While on the face of it this might seem an apt analogy for the position our Prime Minister finds herself in, I find it even more fitting to describe the sorry state of affairs now presented to those who voted with passion to leave the European Union. There are many luxuries to be had in the great prize of returning our full sovereignty to these islands and shucking off the EU’s vice-like grip at one stroke. But alas, a ruler intent on coercing the people into believing that these indulgences may not be worth having has deliberately put a terrible prospect in place – the threat of ‘no Brexit’ – in an attempt to convince them to walk away from it voluntarily. The question for Brexiteers now is whether they can muster greater conviction than Damocles.
The main reason why I believe that we must is, in fact, very simple – it is revealed in the tactics that the European Union has deployed to deal with a Member State wishing to depart. The tactic that worked so well in getting Britain to this point with the current Withdrawal Agreement (albeit with the complicity of so many on this side of the Channel) was to agree the framework for departure prior to the future relationship, while – critically – having a set deadline in place for these negotiations.
At the end of that deadline loomed the prospect of an outcome that ‘nobody wanted’ – a no-deal Brexit. It was child’s play for the EU to continually refuse Britain’s proposals, while making its own that it knew we would find unpalatable (such as a comprehensive Free Trade Agreement that we refused because, by its very nature, it was inherently designed to exclude Northern Ireland). All the while, the clock was running down until we had no choice but to compromise on our own former red lines. By all accounts, this tactic was extremely successful.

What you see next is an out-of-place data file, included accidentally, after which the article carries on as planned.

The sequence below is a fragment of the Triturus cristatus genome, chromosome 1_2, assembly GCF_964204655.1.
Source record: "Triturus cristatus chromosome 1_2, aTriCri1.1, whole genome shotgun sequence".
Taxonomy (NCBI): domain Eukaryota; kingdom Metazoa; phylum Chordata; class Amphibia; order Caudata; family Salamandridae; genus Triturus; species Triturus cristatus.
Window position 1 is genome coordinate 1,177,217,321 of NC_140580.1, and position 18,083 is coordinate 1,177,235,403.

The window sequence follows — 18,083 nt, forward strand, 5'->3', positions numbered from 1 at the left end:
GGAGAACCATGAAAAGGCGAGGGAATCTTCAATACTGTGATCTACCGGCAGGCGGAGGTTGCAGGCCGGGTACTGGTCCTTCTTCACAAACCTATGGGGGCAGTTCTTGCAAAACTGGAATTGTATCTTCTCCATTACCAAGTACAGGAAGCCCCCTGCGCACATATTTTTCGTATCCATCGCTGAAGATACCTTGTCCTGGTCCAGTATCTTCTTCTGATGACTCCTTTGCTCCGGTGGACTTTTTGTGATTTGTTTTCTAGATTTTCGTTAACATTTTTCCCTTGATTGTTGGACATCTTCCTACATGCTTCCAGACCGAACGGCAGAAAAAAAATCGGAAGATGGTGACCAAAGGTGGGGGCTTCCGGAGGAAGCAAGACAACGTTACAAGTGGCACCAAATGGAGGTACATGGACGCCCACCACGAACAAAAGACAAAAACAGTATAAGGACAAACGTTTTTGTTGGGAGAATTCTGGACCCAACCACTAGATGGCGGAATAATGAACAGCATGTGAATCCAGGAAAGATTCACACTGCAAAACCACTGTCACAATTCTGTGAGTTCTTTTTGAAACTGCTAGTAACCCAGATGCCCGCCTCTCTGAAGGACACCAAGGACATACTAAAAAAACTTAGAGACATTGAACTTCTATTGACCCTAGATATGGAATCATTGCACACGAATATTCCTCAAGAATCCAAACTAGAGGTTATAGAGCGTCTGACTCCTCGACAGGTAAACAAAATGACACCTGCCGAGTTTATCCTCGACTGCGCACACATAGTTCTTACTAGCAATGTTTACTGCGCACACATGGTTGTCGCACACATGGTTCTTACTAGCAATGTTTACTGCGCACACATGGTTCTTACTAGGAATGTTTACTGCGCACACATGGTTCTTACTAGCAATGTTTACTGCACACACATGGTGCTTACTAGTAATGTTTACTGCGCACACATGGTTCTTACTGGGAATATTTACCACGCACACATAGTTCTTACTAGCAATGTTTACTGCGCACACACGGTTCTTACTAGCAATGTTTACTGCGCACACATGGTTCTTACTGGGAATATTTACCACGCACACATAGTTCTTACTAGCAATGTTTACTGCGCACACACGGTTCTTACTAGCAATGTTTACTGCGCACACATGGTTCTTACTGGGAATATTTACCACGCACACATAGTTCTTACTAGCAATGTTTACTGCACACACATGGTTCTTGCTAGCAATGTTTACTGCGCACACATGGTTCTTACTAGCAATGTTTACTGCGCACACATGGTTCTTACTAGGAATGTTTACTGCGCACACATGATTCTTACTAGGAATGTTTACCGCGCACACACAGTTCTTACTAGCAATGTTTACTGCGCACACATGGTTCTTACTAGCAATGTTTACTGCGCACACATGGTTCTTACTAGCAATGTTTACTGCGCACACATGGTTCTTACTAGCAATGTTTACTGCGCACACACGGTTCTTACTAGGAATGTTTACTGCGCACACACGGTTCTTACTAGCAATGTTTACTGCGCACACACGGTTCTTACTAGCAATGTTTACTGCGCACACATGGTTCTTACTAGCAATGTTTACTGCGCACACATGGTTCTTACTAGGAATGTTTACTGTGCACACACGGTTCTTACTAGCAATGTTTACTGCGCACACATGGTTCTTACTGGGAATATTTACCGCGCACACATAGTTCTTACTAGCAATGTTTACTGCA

So, then, the biggest issue I take with the format of the Prime Minister’s Withdrawal Agreement is that we will see the exact same tactic deployed against us once more – and, just as before, we will have agreed to it in advance. There will be a set deadline for the future relationship negotiations – although this time 21 months rather than 24 – and at the end of it will be an outcome that ‘nobody wants’: the backstop.
Given the ongoing connivance of some on this side of the water, who would do all they could to subvert the negotiating process and tilt the balance in the EU’s favour, I see no reason whatsoever why a tactic that worked so well before would fail to do so again. Any future relationship we would end up negotiating under these terms – with which we could then be stuck for the long haul – is highly likely to be unfavourable to us, vis à vis the leverage we could have deployed with a far more fairly-stacked deck. This, for me – above all other concerns – is something that we cannot and should not risk.
I therefore believe, along with many others, that now is the time for Brexiteers in the House of Commons to hold the line and firmly reject any further attempts to hold Brexit to ransom. There are, as some have said, ‘no good options’ in respect of how MPs should vote now – but such is life oftentimes. The spirit of the Leave vote has been, to my mind at least, largely about demonstrating that the people are ultimately sovereign. To allow our rulers – be they far-flung or indeed home-grown – to go about this great affair in a manner that runs contrary to that principle is truly when that spirit dies. We must not let it.
This is what I will be telling the electorate in my ward on the doorsteps, should they ask. I would encourage our current parliamentarians to imagine the conversations they will be having, should they choose to thwart the will of the people – be it this week or at any time in the future. Just as in the tale of Damocles, it would seem that their future, and the future of any functioning democracy in this country, now hangs by a single hair of a horse’s tail.